30 June: International Day of Parliamentarism
The International Day of Parliamentarism is observed every year on June 30 across the globe with an aim to recognise role of parliaments in national plans and strategies and in ensuring greater transparency and accountability at national and global levels. The year 2018 marks first celebration of International Day of Parliamentarism. The day celebrates parliaments, as the cornerstone of democracy and as institutions designed to improve the lives of the people they represent. It is also provides opportunity for parliaments to take stock, identify challenges, and ways to address them effectively.
Facts and Figures
Parliamentary system of government falls into two categories: bicameral (having two chambers of parliament) and unicameral (having only one chamber). Out of 193 member countries of the United Nations, 79 are having bicameral legislatures and 114 are having unicameral legislatures. These total 272 chambers of parliament comprise over 46000 members of parliament. The parliaments represent voice of people, pass laws, allocate funds to implement laws and policies, and hold governments to account. The oldest parliament is Althingi, the Icelandic Parliament founded in 930.
The International Day of Parliamentarism was proclaimed by United Nations General Assembly (UNGA) by adopting resolution A/RES/72/278 in May 2018 to recognise role of parliaments in national plans and strategies. The chosen date i.e. June 30, coincides with day in 1889, close to 130 years ago, that Inter-Parliamentary Union (IPU)—the global organization of parliaments was founded. The resolution adopted by UNGA called on UN and its member states to work more closely with parliaments as well as IPU on issues relating to human rights, gender equality, health and peace and youth empowerment.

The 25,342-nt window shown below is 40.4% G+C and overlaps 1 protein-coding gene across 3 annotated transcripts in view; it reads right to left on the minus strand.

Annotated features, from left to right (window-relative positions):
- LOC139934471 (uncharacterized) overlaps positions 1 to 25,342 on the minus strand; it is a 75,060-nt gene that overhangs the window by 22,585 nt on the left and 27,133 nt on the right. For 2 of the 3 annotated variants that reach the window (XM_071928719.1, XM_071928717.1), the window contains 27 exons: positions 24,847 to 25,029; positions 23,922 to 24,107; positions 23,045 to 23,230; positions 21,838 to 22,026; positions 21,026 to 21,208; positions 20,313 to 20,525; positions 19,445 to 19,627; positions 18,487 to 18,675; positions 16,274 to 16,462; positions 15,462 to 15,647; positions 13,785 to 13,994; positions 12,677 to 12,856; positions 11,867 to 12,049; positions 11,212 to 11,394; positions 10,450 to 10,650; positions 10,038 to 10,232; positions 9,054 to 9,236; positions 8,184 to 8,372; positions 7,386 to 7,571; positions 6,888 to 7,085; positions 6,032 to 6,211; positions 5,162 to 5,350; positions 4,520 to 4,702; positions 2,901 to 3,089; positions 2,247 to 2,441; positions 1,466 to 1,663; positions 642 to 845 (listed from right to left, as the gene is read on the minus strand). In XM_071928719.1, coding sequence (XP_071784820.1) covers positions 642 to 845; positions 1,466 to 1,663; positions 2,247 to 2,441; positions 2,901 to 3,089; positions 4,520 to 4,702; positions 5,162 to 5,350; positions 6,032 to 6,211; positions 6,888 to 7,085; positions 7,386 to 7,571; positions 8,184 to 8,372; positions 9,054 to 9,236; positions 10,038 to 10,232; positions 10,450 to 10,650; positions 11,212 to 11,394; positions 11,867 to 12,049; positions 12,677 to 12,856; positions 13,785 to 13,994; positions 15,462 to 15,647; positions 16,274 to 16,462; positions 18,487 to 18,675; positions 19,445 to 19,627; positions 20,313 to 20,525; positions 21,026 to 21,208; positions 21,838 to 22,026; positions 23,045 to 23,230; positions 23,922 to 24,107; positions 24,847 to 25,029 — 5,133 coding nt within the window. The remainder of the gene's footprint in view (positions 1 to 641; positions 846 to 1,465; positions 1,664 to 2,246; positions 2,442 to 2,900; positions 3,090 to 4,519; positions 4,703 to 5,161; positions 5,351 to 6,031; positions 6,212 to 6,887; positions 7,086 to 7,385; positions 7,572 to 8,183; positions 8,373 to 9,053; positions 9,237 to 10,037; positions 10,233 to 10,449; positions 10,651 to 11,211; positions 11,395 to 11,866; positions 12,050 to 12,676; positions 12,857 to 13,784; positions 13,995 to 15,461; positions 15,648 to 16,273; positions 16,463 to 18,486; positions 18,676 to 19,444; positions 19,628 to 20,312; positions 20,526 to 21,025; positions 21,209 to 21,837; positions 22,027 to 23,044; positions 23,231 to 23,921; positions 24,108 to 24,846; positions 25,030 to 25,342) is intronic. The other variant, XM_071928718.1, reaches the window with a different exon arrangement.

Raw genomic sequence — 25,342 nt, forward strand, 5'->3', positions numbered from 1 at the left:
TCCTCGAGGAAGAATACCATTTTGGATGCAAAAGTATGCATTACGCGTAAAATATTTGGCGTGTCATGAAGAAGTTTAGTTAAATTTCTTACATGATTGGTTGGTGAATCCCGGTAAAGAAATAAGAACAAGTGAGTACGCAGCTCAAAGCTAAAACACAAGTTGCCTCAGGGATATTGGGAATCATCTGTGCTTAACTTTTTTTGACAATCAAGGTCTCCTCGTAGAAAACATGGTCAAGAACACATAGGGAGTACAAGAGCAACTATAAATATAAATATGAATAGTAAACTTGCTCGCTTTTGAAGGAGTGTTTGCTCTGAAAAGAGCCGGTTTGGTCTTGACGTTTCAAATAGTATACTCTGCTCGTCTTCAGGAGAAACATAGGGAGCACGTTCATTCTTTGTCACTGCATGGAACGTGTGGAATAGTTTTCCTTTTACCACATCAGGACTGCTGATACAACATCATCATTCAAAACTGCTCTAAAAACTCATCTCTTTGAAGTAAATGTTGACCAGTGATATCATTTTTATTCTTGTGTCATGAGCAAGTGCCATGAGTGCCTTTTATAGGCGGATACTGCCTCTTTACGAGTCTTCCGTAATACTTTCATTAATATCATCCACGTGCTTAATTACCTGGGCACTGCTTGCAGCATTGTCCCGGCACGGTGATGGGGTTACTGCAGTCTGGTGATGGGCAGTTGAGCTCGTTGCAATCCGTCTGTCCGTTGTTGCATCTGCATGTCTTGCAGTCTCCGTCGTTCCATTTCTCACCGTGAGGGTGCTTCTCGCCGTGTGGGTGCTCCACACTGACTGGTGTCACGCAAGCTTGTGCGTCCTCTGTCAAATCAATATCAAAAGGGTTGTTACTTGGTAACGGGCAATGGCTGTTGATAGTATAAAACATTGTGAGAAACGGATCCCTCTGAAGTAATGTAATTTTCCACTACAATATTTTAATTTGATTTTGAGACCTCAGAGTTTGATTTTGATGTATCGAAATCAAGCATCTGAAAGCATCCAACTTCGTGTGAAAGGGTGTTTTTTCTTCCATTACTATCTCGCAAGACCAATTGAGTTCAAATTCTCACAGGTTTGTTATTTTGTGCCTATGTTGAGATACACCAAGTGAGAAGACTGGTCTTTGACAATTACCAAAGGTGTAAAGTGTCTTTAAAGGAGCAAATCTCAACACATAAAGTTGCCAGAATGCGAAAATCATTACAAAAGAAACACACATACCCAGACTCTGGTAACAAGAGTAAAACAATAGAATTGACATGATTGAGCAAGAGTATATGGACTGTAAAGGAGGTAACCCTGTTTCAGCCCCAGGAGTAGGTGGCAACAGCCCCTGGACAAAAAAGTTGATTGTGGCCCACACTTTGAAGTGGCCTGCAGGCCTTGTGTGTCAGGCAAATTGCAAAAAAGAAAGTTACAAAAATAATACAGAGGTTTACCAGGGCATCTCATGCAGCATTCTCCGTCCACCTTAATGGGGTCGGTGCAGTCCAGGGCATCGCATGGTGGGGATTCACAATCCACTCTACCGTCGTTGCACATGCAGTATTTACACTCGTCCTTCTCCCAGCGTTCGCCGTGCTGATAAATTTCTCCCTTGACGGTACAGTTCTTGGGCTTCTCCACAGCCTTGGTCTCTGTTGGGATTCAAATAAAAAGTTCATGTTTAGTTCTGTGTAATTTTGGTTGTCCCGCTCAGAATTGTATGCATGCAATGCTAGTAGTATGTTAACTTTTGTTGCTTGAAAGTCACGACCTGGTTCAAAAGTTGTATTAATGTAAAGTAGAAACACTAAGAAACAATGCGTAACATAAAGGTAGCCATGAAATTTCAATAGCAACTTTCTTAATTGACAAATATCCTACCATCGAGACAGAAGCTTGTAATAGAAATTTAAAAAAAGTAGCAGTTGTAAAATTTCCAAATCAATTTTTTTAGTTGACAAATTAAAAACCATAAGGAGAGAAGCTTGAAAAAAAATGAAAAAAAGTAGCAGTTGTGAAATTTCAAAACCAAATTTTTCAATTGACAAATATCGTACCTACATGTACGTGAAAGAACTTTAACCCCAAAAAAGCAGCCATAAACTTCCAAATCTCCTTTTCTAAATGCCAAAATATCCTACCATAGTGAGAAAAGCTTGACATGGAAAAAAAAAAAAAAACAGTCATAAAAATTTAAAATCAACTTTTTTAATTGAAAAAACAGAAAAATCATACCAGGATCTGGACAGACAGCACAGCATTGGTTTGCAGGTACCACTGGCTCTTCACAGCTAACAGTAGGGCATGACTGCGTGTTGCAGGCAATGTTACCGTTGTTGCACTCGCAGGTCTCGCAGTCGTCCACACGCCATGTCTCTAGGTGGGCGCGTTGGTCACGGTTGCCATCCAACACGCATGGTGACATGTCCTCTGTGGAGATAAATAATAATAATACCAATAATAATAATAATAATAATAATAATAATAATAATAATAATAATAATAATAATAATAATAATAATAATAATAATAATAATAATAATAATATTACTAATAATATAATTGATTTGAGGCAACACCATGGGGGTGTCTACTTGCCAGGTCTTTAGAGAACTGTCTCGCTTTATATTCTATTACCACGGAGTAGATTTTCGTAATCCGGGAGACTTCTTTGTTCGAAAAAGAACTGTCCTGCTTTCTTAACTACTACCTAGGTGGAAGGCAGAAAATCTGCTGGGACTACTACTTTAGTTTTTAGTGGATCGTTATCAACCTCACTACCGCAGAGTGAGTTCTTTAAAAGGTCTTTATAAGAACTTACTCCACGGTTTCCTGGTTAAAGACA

Inter-Parliamentary Union (IPU)
IPU is global inter-parliamentary institution. It was established in 1889 and was the first permanent forum for political multilateral negotiations. It is headquartered in Geneva, Switzerland. Its initial objective was arbitration of conflicts. It played important role setting up Permanent Court of Arbitration in The Hague. Over time, its mission has evolved towards promotion of democracy and inter-parliamentary dialogue. It has worked for establishment of institutions at inter-governmental level, including UN. Initially, IPU was for individual parliamentarians, but has since transformed into international organization of parliaments of sovereign states. The national parliaments of 178 countries are its members and 12 regional parliamentary assemblies are its associate members. The IPU has permanent observer status at UNGA.